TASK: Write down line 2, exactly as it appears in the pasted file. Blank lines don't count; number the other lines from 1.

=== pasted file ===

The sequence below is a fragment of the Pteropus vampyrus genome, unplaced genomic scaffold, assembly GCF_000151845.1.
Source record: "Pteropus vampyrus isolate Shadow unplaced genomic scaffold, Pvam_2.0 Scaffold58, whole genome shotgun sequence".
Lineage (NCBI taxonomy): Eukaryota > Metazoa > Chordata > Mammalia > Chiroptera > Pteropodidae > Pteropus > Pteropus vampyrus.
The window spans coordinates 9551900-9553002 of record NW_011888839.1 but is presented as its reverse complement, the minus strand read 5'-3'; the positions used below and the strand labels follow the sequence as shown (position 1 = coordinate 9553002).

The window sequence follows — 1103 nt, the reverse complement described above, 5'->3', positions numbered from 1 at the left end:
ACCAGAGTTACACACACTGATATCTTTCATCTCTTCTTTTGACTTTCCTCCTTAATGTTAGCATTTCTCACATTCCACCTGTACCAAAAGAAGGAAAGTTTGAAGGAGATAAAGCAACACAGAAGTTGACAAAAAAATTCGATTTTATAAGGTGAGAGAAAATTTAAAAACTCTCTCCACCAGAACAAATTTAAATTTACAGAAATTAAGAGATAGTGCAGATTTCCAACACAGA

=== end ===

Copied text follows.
Source record: "Pteropus vampyrus isolate Shadow unplaced genomic scaffold, Pvam_2.0 Scaffold58, whole genome shotgun sequence".